Easy ways to start planning for your retirement

July 28, 2015

Many of us start too late when it comes to retirement saving. But with these tips, you could maximize your RRSPs and go on to enjoy your life after work.

Easy ways to start planning for your retirement

RRSP basics

  • Saving for retirement has plunged to the bottom of many people's financial priorities, after buying a house, clearing credit card debts or simply having a good time. Most people only start serious pension planning after age 55, and by then it's too late.
  • Your first option for your own pension plan should be a Registered Retirement Savings Plan — a federally-regulated, tax-sheltered savings plan designed to encourage Canadians to save for their golden years.
  • Every year, you're allowed to make an RRSP contribution of up to 18% of your earned income from the year before.
  • To find the exact amount you can contribute to your RRSP, check your Notice of Assessment from last year's tax return.

Maximizing your RRSP contributions

  • Your basic target for income in retirement should be 70% of your present gross working income.
  • To make your money grow faster, you should always try to make the maximum contribution amount allowable each year to your RRSP.
  • Keep each year's Canada Revenue Agency notice of assessment on hand because it will tell you how much you can contribute that year, and lists any unused credits from previous years.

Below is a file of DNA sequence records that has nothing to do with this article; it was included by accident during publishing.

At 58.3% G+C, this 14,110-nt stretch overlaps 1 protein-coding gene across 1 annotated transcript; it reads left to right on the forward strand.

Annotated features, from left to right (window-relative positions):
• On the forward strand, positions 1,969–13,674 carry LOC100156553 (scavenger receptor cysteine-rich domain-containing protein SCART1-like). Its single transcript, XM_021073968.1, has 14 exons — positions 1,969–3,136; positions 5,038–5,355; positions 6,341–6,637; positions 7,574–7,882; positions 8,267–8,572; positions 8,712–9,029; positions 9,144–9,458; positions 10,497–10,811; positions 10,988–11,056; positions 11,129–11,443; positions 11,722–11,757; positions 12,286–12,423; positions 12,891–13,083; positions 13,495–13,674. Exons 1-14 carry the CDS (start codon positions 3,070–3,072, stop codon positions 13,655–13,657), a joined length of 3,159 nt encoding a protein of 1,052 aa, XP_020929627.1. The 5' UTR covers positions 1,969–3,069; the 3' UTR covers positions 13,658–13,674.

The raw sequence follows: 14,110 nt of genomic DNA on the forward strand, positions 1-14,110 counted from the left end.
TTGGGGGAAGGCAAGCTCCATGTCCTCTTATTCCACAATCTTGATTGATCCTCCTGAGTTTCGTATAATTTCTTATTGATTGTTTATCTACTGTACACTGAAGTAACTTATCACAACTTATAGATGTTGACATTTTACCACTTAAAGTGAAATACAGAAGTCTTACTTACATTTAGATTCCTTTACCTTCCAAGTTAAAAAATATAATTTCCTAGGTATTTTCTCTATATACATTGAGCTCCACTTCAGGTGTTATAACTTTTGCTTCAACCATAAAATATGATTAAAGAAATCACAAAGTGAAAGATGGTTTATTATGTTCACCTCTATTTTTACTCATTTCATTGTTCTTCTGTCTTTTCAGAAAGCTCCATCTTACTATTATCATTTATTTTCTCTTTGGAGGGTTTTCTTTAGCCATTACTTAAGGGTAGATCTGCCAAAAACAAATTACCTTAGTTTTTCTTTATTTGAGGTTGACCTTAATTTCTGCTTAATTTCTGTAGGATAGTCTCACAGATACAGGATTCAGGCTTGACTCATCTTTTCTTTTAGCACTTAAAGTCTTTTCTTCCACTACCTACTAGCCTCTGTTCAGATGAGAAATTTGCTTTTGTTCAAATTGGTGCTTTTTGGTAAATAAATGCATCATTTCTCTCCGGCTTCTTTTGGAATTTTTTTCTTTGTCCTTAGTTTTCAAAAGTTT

• You can invest in treasury bills, GICs, stocks, bonds, mutual funds and even certain kinds of mortgages, including overseas.
  • Any earnings from cash or investments held within an RRSP are not taxed until they are withdrawn. An added benefit is that, within limits, your contributions are tax deductible.
  • You must contribute to your RRSP by March 1 of the following year.

Should you invest in a catch-up loan?

  • Some people borrow to catch up and it's a decision that can work well. But keep in mind that, unlike interest on money borrowed to invest, interest on money borrowed for RRSP investments is not tax deductible.
  • If you're going to take out a catch-up loan, use the resulting tax refund to pay down the debt, and never borrow more than you can afford to pay back in a year. Otherwise, you'll be running to catch up with your catch-up loans.

Invest early for lifestyle freedom

  • If you've got an asset base, you've got the freedom to pick and choose your jobs and your lifestyle. The people who don't have options are the people who have nothing to fall back on.

Should you buy-to-rent?

  • If investing for 10 years or longer, you should overcome any dips in property values.
  • Do your research. What type of tenants will you attract? How buoyant is the market and how much can you charge?
  • You'll need enough spare cash to pay the mortgage if your property is empty.
  • If you expect property prices to fall, wait until prices dip to more affordable levels.
  • Do you want your retirement income to depend upon the property market?

Smart move: capital appreciation

  • You don't have to pay capital gains tax when you sell your principal residence (one per family); so many people, if they can afford it, buy bigger homes, even if they don't need the space. This provides for greater capital appreciation without being a landlord.

Saving for retirement is a lifelong goal, so start early and use these tips to help make the most of your golden years.

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